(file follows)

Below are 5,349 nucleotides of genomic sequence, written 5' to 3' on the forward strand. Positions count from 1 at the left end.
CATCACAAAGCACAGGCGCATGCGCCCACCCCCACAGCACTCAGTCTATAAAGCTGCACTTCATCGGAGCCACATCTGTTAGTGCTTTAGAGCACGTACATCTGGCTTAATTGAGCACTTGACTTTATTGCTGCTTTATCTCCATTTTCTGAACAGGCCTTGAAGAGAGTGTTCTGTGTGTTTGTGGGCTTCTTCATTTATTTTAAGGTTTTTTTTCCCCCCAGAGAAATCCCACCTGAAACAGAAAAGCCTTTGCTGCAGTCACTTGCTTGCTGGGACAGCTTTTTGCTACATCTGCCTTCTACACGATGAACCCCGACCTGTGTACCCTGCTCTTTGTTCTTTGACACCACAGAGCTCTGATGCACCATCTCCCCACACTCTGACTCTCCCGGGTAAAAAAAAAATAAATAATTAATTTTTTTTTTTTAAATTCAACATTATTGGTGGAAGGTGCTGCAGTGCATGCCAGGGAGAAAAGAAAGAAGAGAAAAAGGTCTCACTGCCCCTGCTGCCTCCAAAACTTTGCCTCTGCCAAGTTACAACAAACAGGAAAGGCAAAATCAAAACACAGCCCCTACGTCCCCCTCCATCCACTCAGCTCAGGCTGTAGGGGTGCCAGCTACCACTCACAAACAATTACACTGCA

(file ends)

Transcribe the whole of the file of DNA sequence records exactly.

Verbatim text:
Below are 5,349 nucleotides of genomic sequence, written 5' to 3' on the forward strand. Positions count from 1 at the left end.
CATCACAAAGCACAGGCGCATGCGCCCACCCCCACAGCACTCAGTCTATAAAGCTGCACTTCATCGGAGCCACATCTGTTAGTGCTTTAGAGCACGTACATCTGGCTTAATTGAGCACTTGACTTTATTGCTGCTTTATCTCCATTTTCTGAACAGGCCTTGAAGAGAGTGTTCTGTGTGTTTGTGGGCTTCTTCATTTATTTTAAGGTTTTTTTTCCCCCCAGAGAAATCCCACCTGAAACAGAAAAGCCTTTGCTGCAGTCACTTGCTTGCTGGGACAGCTTTTTGCTACATCTGCCTTCTACACGATGAACCCCGACCTGTGTACCCTGCTCTTTGTTCTTTGACACCACAGAGCTCTGATGCACCATCTCCCCACACTCTGACTCTCCCGGGTAAAAAAAAAATAAATAATTAATTTTTTTTTTTTAAATTCAACATTATTGGTGGAAGGTGCTGCAGTGCATGCCAGGGAGAAAAGAAAGAAGAGAAAAAGGTCTCACTGCCCCTGCTGCCTCCAAAACTTTGCCTCTGCCAAGTTACAACAAACAGGAAAGGCAAAATCAAAACACAGCCCCTACGTCCCCCTCCATCCACTCAGCTCAGGCTGTAGGGGTGCCAGCTACCACTCACAAACAATTACACTGCA